Body Image—It’s Not What You See, but How You Feel

“If you can learn to like how you look, and not the way you think you look, it can set you free.” — Gloria Steinem

Tara is 5’ 5”, weighs 132 pounds; her hair is the color of chestnuts and her lips naturally want to curl into a smile. She has square shoulders, small breasts and a little pooch at the edge of her thighs that comes from her mother’s side of the family.

When she stands in front of a full length mirror this is what she sees: a too-short woman, at least fifteen pounds overweight whose hair is dull and boring and whose nose and lips are too thin. What about collagen? she thinks again, pouting her lips and imagining a mouth like Liv Tyler or Uma Thurman. She pushes her breasts together, looking for some sign of cleavage and turns away in self-loathing when she views her thighs.

Tara’s mother looks in the bathroom mirror each morning and pulls back the skin on her cheeks and throat, trying to get an idea of how much better she’d look with a face lift. Are the wrinkles around her mouth deeper this morning? She smiles to flatten them out. It looks like a smirk.

Meanwhile, Tara’s friend, Doreen, is counting calories and adding up fat grams. She’ll skip breakfast again this morning. Go to the gym instead.

A woman’s relationship with her body is the most important relationship she’ll ever have!

How sad that in our culture it is primarily not a loving relationship, but rather a relationship that causes insecurity, fear, self-doubt, shame, guilt, low self-esteem, and all too often, self-hatred.

In the U.S., at least 5–10 million girls and women and 1 million boys and men are struggling with eating disorders—anorexia nervosa, bulimia nervosa, or binge eating disorder (compulsive overeating). And the odds of finding a person who doesn’t have at least some body image issues are slim.

Ours is a nation that starves, diets, purges, binges and exercises to the point of creating serious health problems, sometimes even causing death. And most of us are at least dissatisfied and at worst even hate some parts of our bodies. This is especially true for women, but men have body image issues, too.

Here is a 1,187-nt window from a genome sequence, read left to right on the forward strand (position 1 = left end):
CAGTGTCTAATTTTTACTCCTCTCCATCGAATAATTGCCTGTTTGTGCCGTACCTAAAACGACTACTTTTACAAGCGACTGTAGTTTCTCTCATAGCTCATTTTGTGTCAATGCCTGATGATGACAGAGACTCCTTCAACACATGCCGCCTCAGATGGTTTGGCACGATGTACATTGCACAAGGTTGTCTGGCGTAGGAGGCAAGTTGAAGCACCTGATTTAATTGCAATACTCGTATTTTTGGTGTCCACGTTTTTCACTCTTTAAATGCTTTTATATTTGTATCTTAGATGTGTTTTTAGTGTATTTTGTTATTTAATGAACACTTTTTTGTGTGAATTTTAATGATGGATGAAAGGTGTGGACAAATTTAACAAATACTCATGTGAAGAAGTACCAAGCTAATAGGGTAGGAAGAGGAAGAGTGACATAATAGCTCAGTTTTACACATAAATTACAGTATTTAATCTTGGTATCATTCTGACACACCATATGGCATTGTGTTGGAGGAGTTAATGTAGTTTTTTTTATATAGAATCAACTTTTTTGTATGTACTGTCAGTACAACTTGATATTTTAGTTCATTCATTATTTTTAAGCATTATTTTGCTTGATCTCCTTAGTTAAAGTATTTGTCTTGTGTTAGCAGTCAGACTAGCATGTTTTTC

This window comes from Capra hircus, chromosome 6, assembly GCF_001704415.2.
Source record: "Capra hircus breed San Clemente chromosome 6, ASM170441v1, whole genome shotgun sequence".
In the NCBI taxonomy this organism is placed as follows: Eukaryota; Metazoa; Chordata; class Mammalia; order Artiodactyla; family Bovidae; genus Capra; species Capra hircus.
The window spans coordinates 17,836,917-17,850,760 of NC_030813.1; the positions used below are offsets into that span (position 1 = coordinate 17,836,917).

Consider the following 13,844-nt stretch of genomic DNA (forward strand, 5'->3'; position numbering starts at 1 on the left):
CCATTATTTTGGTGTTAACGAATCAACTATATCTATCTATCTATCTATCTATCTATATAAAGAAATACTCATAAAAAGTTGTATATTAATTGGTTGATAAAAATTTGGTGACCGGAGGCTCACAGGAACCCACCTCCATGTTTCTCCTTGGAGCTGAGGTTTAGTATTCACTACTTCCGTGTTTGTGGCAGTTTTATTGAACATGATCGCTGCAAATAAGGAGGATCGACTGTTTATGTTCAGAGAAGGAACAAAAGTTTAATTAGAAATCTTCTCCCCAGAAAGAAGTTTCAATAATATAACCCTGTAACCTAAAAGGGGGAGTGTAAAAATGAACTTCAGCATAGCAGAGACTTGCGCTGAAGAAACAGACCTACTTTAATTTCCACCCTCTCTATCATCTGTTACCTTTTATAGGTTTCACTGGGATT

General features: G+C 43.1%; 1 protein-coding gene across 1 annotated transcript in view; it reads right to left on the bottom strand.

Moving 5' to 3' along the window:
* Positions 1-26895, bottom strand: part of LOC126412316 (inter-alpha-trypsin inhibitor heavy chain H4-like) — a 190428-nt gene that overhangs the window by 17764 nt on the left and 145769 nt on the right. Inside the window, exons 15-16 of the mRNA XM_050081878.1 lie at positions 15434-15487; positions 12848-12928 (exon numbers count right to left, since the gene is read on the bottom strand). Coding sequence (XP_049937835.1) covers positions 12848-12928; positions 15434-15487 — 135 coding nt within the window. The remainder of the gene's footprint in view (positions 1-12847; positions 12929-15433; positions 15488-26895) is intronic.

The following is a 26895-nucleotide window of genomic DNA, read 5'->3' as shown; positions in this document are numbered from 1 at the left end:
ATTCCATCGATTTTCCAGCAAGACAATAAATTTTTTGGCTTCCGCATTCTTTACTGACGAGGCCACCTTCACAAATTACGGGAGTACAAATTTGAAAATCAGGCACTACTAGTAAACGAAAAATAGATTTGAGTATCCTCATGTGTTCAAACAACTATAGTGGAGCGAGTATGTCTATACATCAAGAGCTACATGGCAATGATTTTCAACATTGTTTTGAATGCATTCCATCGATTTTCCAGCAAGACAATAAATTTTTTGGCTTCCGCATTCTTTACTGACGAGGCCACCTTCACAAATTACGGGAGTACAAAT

How to turn the self-loathing into self-loving? Like all good and lasting things, it won’t happen overnight. It begins with small, positive steps. Here are just a few.

  • Find at least one thing you like about your body. Write it down. Tomorrow, find another.
  • Practice good posture, hold your head high, straighten your shoulders.
  • Tell your body how much you appreciate its wondrous abilities.
  • Get rid of all the clothes that you don’t like or that make you uncomfortable.
  • Challenge the media’s definition of beauty.
  • Nourish your body with a healthy diet, regular meals, lots of water.
  • Slow down and remember to breathe.
  • Move your body; not just exercise, but play, dance, skip, stretch.
  • Pamper yourself with comfortable clothes, soothing beauty rituals.
  • Post signs telling yourself how beautiful you are, inside and out.
  • Tell your friends how beautiful they are, inside and out.

 

The way to a positive self-image begins with a conscious choice to make peace with and accept and love your body. However, eating disorders can cause serious health risks and may require professional help.

If you’re concerned that you or someone you care about might be suffering from anorexia, bulimia or compulsive overeating, please don’t hesitate to call, or contact the National Eating Disorders Association hotline:

http://www.nationaleatingdisorders.org/find-help-support

 

 

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